5 Yoga Tips for Building Strength As You Age

Kathy Kruger
5 Yoga Tips for Building Strength As You Age

There are a lot of things you can find through yoga—most importantly yourself. I’ll always be trying to discover more of myself, and I love how yoga has helped me to find (or rediscover) flexibility, focus, balance, and sometimes even Zen.

Lately what I’ve been (re) discovering is strength—and it feels good.

A Journey of Rediscovery

I know that I’m mentally strong because I survived grueling years of infertility and IVF issues, as well as the long adoption process (and being the best mother you can be sure takes mental toughness).

Physically, I stayed strong through doing weights at the gym, running and aerobic exercise through my twenties, and into my thirties, when I added the gift of yoga in the mix—sometimes frequently, other times sporadically.

But somewhere in my early forties I lost my way—less exercise, weight gain, and a little too much looking into a glass of wine for the answers in life (or to escape the questions).

Yoga was still part of my life, but I wasn’t truly committed to it and I couldn’t see how the midlife musings that were frustrating me so much could be answered on a yoga mat. Could they be answered at all?

Strength Is Part of the Answer

The midlife crisis may be a cliché, and I certainly don’t think I have it all sorted now, but at 46, as a newly qualified yoga teacher, I’m holding space for the questions through yoga and meditation. I’m listening closely for the answers.

And I’m finding strength that I’d forgotten I had (a frequent practice—five classes a week, plus home meditation will do that). Strength lets you believe you will find the answers, even when questions remain.

Here’s how I’m finding strength, and how you can too.

1. Switch your focus to strength.

If you focus on losing weight (I’ve lost 12 kg or 26 lbs. over 12 months), then it becomes the end game. I’ve focused on getting stronger and healthier, and while I’ve added discipline with my diet, including a nutritional cleanse, strength has been my main focus.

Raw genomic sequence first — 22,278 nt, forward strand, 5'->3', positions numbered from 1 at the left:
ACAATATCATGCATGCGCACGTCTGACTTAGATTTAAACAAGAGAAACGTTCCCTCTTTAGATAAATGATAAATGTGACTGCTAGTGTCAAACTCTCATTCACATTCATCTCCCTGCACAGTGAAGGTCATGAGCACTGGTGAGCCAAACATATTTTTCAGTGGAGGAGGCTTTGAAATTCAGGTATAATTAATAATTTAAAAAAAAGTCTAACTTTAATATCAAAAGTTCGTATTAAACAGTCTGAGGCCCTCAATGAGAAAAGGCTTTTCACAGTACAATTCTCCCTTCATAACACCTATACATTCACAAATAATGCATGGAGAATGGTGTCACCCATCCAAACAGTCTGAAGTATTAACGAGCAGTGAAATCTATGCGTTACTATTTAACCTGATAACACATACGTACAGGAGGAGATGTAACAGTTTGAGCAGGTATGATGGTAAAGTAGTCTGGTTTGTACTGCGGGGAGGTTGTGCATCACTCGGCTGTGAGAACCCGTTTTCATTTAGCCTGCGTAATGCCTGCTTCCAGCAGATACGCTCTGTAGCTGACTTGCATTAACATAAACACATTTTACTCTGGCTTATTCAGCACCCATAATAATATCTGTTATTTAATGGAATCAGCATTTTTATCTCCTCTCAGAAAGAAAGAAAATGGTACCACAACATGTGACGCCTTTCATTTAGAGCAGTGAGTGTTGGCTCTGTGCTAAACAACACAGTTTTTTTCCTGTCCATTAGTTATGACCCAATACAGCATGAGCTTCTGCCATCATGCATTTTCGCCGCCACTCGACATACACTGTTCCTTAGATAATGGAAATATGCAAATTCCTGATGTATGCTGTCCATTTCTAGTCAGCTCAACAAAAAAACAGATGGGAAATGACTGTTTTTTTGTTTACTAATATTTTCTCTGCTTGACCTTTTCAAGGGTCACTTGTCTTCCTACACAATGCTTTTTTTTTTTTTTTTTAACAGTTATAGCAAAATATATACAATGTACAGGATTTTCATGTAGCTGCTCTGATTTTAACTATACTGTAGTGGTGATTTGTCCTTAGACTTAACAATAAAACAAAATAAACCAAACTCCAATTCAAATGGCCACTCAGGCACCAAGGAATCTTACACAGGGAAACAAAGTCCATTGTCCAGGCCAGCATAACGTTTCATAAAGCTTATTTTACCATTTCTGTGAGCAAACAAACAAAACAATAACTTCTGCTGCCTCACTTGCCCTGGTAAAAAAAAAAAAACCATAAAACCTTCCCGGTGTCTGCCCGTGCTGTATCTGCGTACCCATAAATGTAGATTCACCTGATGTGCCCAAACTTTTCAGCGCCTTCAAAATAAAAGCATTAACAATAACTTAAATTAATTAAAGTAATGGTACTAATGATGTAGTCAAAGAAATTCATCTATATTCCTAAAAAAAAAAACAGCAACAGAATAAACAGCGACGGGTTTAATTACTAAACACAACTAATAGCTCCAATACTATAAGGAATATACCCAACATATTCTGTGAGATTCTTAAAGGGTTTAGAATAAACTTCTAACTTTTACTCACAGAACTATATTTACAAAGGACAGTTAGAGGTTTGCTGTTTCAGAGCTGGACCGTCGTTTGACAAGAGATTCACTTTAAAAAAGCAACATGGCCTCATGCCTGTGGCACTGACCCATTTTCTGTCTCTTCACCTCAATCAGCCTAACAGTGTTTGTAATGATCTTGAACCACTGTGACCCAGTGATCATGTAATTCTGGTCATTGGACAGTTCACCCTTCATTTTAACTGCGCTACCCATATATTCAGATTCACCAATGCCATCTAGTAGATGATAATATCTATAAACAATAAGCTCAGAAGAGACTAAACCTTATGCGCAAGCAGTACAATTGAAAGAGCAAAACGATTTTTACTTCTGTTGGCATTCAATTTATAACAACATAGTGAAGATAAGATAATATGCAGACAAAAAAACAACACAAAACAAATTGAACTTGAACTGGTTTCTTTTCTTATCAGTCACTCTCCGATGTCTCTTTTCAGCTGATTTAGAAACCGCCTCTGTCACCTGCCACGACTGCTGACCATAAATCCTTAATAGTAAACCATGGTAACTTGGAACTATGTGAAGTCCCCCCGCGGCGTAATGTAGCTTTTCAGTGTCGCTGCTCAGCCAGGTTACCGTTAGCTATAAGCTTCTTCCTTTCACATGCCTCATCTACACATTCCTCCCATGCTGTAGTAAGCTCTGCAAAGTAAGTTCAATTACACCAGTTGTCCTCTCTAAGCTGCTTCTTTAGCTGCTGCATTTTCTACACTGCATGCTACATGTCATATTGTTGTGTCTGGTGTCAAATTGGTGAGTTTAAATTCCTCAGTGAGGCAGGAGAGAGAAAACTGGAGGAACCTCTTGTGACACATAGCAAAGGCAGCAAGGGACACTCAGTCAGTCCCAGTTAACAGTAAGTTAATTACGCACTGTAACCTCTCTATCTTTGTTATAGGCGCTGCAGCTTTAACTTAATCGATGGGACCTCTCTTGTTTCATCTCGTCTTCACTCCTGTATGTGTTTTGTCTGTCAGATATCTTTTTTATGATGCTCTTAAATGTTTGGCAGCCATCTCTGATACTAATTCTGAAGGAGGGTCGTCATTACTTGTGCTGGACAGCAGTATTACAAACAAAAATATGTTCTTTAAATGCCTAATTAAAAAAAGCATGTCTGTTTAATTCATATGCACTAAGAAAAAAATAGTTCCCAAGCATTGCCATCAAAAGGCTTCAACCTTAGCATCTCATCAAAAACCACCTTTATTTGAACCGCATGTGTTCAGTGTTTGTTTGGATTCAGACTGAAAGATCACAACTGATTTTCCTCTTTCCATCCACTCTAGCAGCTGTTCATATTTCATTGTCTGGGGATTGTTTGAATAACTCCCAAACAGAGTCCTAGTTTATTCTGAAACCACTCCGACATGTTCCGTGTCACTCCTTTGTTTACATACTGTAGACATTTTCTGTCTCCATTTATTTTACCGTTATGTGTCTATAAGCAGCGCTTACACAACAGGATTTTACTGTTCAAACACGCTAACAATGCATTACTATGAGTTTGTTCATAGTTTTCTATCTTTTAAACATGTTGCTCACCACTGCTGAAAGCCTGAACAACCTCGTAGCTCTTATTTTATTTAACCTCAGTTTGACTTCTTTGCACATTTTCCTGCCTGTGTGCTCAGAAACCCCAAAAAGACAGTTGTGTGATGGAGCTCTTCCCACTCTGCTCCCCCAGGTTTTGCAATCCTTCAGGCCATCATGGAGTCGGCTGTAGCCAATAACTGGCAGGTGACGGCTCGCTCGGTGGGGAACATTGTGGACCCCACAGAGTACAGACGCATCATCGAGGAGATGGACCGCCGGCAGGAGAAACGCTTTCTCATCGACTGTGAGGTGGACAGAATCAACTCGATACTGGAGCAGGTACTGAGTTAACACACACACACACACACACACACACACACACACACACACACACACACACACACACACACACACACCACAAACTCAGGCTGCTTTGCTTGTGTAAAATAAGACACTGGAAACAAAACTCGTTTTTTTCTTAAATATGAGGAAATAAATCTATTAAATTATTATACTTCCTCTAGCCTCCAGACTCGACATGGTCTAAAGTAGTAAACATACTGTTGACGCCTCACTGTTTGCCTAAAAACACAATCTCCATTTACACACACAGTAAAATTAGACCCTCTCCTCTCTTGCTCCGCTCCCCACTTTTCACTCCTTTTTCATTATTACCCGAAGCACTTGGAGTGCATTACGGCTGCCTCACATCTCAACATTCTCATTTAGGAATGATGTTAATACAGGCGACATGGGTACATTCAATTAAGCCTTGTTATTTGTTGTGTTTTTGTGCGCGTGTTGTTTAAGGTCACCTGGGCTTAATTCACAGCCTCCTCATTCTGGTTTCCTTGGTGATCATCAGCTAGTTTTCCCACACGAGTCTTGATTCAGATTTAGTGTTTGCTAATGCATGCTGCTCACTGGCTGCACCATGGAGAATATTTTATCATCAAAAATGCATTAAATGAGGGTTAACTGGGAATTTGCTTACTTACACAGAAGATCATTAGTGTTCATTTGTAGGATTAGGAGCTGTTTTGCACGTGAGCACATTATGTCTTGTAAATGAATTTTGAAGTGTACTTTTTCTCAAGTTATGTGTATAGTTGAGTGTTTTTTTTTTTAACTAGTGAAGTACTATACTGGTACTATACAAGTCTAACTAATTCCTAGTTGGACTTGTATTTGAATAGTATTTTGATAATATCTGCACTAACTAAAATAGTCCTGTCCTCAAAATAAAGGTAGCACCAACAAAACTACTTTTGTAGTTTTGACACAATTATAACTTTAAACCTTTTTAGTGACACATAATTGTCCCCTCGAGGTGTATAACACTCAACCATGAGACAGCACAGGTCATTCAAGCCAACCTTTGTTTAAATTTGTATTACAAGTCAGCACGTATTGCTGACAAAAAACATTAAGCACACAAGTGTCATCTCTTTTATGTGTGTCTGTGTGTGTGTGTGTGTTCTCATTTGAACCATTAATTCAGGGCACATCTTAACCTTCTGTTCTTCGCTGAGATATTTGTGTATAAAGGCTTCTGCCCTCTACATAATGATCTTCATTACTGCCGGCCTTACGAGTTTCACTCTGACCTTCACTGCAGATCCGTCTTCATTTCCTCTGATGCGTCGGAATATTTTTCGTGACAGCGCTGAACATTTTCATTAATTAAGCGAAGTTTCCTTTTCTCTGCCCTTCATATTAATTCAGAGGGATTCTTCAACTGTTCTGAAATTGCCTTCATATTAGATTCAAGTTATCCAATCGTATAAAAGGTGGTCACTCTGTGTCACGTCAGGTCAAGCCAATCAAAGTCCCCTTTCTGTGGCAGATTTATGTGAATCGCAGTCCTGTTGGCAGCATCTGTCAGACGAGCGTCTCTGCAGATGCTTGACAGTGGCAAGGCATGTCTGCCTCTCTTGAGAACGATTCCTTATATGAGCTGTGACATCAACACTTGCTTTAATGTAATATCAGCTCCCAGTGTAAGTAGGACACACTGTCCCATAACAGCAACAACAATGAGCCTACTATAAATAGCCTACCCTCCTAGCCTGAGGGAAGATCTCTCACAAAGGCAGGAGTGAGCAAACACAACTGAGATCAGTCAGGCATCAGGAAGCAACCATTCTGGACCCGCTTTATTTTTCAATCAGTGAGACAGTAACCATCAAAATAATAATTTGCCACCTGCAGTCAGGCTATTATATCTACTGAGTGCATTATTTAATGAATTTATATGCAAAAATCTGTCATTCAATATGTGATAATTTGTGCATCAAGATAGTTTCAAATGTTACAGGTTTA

2. Strength sneaks up on you.

You get stronger by degrees. Sure, you may have breakthrough moments when you nail a certain posture (only to not necessarily be able to repeat it next time), but strength builds slowly.

Notice the increments, like I’m noticing how robust my Vinyasa flow has become through underlying core strength and stronger triceps, and forgive yourself for the times when you are not as ‘strong’ as you were in your previous class.

3. Strength is equally mental as it is physical.

And spiritual strength underpins it. When you exercise your mind as much as your body, you really notice the difference.

Will power calls tired muscles to task, while fatigue is accepted with grace or worked through with courage. It’s in the depth of yoga that we truly appreciate the link between physical and mental—the spiritual bridge.

While gym junkies may recognize the importance of mental toughness in a workout, I wonder whether they get the concept of just allowing.

4. Strong is an attitude.

Strength is relative to where you were before (but hopefully not to where others are—there’s no strength in comparison).

Part of me wondered whether I was past being (or feeling) strong. But you can be strong at any age, and the older you get, the more you can recall past strengths to fuel a current resilient attitude. And it feels good to feel as strong as you’ve been before (Oh yeah, Full Wheel Pose).

5. Acknowledging weakness is strong.

There are some things you will probably always find difficult, and even those things you almost ‘nail,’ can be acknowledged as weaknesses. The weak person refuses to recognise any flaw, but the strong person turns acceptance of their weaknesses into their armour.

Self-awareness and humility will always stand you in good stead, whereas hubris will prove your downfall.

The journey of discovery and rediscovery is lifelong. Yoga can help you stay strong along the way if you tap into the source of universal strength inside yourself.